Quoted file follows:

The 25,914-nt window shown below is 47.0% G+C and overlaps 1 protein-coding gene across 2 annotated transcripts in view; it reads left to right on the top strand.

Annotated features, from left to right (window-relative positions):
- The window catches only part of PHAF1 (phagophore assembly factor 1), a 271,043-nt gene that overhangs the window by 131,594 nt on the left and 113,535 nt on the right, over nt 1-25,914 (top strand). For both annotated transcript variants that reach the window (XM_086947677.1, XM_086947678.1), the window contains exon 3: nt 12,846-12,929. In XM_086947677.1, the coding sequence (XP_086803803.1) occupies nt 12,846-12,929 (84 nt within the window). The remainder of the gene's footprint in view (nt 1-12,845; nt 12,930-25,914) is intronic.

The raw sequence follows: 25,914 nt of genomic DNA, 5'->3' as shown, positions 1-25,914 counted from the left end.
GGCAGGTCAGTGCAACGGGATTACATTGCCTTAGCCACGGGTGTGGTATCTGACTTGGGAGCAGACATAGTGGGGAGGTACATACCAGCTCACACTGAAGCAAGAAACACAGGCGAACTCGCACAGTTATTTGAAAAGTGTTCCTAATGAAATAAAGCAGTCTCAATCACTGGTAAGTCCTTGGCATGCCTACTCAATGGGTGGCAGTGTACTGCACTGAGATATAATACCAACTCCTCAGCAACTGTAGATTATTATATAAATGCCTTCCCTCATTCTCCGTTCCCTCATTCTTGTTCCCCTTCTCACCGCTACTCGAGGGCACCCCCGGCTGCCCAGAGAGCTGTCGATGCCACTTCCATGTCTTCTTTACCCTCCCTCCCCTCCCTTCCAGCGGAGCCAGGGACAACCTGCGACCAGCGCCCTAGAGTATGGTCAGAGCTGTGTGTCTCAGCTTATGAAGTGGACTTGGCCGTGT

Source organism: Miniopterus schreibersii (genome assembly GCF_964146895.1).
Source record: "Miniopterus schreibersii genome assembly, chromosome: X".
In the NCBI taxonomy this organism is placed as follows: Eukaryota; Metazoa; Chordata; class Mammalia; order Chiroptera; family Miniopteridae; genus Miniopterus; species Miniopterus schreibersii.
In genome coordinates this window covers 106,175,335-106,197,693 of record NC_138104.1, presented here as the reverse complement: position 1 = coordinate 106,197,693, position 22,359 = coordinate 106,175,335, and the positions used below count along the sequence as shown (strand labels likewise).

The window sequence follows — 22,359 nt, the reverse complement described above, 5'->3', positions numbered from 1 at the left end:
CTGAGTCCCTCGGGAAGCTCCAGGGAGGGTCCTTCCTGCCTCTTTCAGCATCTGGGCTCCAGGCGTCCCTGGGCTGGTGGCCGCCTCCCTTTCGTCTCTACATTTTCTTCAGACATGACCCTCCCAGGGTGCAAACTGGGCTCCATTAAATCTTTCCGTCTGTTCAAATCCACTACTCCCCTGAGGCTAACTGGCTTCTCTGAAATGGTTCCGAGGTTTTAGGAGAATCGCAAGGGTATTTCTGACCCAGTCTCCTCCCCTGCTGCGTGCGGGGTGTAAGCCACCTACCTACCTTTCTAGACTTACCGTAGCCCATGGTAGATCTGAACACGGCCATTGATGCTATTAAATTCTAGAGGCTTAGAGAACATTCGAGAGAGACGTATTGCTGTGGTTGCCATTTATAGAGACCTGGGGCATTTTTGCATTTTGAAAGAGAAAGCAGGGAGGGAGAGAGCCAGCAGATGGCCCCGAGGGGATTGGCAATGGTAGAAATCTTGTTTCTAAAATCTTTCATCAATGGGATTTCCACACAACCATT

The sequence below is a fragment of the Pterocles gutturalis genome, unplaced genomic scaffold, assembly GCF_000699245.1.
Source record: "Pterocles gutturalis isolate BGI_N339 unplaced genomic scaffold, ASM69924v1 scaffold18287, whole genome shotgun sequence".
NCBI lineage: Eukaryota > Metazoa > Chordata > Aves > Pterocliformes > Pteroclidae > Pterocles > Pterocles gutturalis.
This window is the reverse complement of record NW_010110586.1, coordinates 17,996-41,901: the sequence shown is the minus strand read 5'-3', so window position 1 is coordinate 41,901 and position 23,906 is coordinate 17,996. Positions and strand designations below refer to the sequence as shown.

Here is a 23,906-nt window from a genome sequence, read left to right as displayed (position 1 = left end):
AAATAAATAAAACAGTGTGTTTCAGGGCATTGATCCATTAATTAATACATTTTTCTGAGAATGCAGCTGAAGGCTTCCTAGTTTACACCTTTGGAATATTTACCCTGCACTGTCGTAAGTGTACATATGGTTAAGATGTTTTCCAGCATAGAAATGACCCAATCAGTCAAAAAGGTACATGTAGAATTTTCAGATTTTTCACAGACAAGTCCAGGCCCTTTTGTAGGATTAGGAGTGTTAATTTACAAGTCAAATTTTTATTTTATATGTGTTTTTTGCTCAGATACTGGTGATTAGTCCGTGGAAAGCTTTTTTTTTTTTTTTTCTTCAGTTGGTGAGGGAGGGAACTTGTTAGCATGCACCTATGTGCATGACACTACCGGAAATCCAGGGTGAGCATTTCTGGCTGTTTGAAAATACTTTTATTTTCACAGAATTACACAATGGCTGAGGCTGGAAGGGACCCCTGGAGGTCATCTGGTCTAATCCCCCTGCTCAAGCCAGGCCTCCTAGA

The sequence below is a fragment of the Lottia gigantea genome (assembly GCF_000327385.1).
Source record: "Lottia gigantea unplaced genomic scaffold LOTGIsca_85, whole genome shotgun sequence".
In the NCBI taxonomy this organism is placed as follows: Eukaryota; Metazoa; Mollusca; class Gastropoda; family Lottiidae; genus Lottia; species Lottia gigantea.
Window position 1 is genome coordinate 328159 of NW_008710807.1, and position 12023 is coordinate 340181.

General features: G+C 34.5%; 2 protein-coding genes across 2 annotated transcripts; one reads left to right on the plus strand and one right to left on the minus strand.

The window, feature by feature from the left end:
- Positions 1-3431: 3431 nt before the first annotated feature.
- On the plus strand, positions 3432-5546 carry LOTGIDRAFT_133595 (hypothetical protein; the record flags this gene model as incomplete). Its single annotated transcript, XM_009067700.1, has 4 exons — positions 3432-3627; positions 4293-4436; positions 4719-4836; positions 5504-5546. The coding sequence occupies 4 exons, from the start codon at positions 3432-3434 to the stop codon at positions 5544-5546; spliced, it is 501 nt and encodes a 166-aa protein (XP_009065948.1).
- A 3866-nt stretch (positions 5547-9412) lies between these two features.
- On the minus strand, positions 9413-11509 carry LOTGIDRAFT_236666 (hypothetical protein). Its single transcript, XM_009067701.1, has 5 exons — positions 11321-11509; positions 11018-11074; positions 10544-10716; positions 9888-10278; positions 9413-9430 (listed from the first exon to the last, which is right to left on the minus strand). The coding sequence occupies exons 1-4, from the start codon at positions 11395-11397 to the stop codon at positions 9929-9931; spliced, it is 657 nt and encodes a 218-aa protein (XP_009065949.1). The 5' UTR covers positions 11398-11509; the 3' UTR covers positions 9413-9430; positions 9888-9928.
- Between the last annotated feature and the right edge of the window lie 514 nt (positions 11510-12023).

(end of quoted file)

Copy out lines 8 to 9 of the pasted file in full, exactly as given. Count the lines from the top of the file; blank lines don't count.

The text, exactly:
In the NCBI taxonomy this organism is placed as follows: Eukaryota; Metazoa; Chordata; class Mammalia; order Chiroptera; family Miniopteridae; genus Miniopterus; species Miniopterus schreibersii.
In genome coordinates this window covers 106,175,335-106,197,693 of record NC_138104.1, presented here as the reverse complement: position 1 = coordinate 106,197,693, position 22,359 = coordinate 106,175,335, and the positions used below count along the sequence as shown (strand labels likewise).